Hey, we all have problems. You got 'em, I got 'em. Maybe you're failing algebra or struggling to pay the bills. Maybe you're feeling a little flu-ish at the moment. Maybe your job is in jeopardy. Maybe your movie review is due right now and you're still trying to think of something clever to say. Our lives are never, ever problem free.
But some problems are bigger than others.
Take the one at Japan's Janjira nuclear power plant, for instance. It was a happy little uranium reactor at one point, providing jobs to hundreds and electricity to lots more. Then one day in 1999, a huge problem slithered in, built a glowing, pulsating cocoon several stories high and started gobbling up radiation as if it were Kibble. The reactor was destroyed, people died and the country quarantined the whole area, leaving the cocooned creature alone.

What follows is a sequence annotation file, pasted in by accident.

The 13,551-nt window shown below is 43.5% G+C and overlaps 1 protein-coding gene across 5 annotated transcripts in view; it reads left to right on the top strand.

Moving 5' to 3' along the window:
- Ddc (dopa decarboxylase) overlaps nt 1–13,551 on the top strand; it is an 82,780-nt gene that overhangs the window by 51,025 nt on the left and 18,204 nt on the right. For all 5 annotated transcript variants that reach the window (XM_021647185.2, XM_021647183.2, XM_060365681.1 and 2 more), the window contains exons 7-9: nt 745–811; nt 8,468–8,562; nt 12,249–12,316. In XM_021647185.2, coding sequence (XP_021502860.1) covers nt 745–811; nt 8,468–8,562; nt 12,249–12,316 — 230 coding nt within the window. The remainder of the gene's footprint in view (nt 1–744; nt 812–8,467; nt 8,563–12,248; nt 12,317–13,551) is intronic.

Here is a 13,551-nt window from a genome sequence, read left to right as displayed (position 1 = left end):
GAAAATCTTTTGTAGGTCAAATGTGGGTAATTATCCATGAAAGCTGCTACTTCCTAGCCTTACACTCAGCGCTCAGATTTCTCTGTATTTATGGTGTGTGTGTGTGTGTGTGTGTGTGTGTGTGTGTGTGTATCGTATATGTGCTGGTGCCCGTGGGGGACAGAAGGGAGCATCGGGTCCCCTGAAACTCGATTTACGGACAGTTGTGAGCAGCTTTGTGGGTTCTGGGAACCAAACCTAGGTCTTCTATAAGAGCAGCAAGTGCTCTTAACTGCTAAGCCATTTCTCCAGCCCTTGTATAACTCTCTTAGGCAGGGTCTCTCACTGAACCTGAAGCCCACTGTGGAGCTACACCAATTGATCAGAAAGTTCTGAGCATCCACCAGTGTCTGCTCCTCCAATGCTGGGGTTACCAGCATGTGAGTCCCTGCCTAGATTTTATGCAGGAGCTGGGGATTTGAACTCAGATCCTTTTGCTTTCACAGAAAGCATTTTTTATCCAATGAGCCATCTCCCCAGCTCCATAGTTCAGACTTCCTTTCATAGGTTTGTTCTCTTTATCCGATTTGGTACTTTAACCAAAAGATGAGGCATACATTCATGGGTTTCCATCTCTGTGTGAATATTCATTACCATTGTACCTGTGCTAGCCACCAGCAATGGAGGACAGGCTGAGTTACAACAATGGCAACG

Crazy, I know. Why Japan didn't just spray the whole area down with Monster-B-Gone, I have no idea. If I found, say, a grizzly bear hibernating in my spare bedroom, I'd probably try to figure out a way to get rid of it before spring, no matter how cute it looked sleeping. But the folks at Janjira did not ask me.
Of course, if you don't take care of your problems, they're bound to grow. And, boy, does this thing grow. By 2014, the creature is stirring again, ready to make a grand entrance on the world stage. The Japanese government has made an attempt to contain the thing, stringing a web of cables above the cocoon to keep whatever it is from escaping. But, I dunno, given the size of that cocoon, the cables look about as effective as tangled dental floss.
Seems like a Plan B might be in order.
The American military has one handy. They've got oodles of nuclear weapons they've never been able to use and, really, this Massive Unidentified Terrestrial Object (or MUTO for short) seems like a great opportunity to try one of those suckers out.